The Muslims commemorate this pious occurrence by keeping a fast for the entire period from sunrise to sunset during all the days of the month of Ramzan. This fasting, called Rozah, is one of the five pillars of Islam. The other four are Shahda (declaration of faith), Salaat (praying five times a day), Zakat (giving alms) and Hajj (pilgrimage to Mecca).

The Prophet said that mere abstinence from food and drink is not enough, and if one has lied or has had treacherous thoughts, his fasting will be a waste. Therefore, in addition to fasting, devout Muslims strive to spend this time in forgetting old enmities, reciting or listening to the Quran, donating generously to charities, feeding the poor, and like activities. Quran-reading sessions are arranged, and specially trained people recite the Holy Book from memory. The person doing the recitation is called a Hafiz. Normally, a full recital takes about 25 days. The faithful believe that anything good done during this month will surely be noticed by Allah when He writes their destinies for the following year.

During the month of Ramzan, every healthy adult Muslim is supposed to fast. The sick and the elderly need not do so, provided they feed at least one poor person every day during the month. Pregnant women, nursing mothers and travellers are also exempt from observing the Rozah, provided that they make up, at some other point in time, the days of fast that they have thus missed. The fast begins at sunrise; traditionally, a few moments before sunrise, those observing the Rozah consume a few dates and milk. They will then eat nothing for the entire day, nor drink, smoke or inhale any substance. At sunset, they will break their fast with the very brief Iftar meal and proceed to offer the evening prayer — the Namaaz offered five times a day.

The evenings of Ramzan are the time when the markets come alive. Besides the rather mundane activity of cooking dinner, there are also other matters to be attended to: like getting ready for the day when the Ramzan fast will end in the most important and most joyous of all Muslim festivals, the Id-ul-fitr.

Halloween (October 31 each year)

Halloween customs were brought to America by Irish immigrants in the 1800s, and just as the United States has more people of Irish descent than does Ireland, so too the Halloween holiday is bigger in the United States (among people of all backgrounds) than it is these days in Ireland.

In the calendar of the ancient Celts, this was New Year’s Eve. It was also the eve of winter. Where we begin our calendar seasons now with the spring equinox, summer solstice, autumnal equinox and winter solstice, the Celts saw those points as the middles, or high points, of each season. Their seasons began and ended on the days in between, known now as the cross-quarter days, one of which was our November 1 — the beginning of winter and, with the sighting of the Pleiades star cluster in the western sky, the beginning of a new year.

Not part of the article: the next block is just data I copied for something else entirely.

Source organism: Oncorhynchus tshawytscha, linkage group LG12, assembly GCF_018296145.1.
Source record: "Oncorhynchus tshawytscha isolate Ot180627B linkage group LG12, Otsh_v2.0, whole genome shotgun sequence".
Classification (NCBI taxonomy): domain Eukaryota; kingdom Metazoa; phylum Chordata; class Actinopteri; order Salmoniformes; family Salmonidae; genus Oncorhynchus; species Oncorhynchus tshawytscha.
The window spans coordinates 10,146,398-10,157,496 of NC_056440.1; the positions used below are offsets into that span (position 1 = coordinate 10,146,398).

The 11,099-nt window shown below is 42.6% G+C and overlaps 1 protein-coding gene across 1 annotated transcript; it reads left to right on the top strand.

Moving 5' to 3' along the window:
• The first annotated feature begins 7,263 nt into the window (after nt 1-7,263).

It was time to gather the livestock close lest they be caught astray in the frigid night. It was time to remember those who had died that year, offer their souls a last taste of earthly goodness from the harvest, and send them on their way by the light of the shining stars and the community bonfire. It is thought that the bonfires themselves might have been “bonefires,” with the bones of animals added in, echoing the symbolism of the death of the old and its clearing away for a new start … beginning with the long sleep of winter. It was also time to extinguish the hearth fires at home and re-light them from the communal fire, as a symbolic renewal of community bonds while heading into the hardships of winter.

Embellishing from these roots, with the traditional Irish sensibility of being surrounded by “the little people,” fairies, goblins and others of mostly mischievous intent towards humans; this eve of winter, the dying of nature and relighting of the home-fires, when those who had died that year would make their crossing, came to be seen as a time when all manner of supernatural creatures would be out.

It is said that Halloween costumes probably developed as people donned disguises — such as animal pelts — to deceive the supernatural beings walking among them on this evening. At the very least, the pelts would protect one from the sting of the north wind, in her banshee form.

The food and drink their Celtic anscestors offered to their deceased loved ones for their journey between worlds came to be seen as also a way to appease the other spirits of the night. And so our little monsters and fairies today, school children with colorful costumes stretched over bundles of warm clothes beneath, make their neighborhood rounds, promising not to play bad goblin tricks but only if you’ll give them treats.

Jack O’Lanterns glow orange against the black night, and in one of the few opportunities for widespread community bonding left in American neighborhoods in this era, we share a treat and a spark of warmth — at least with each other’s children — as we head into the discomforts and possible hardships of the winter ahead.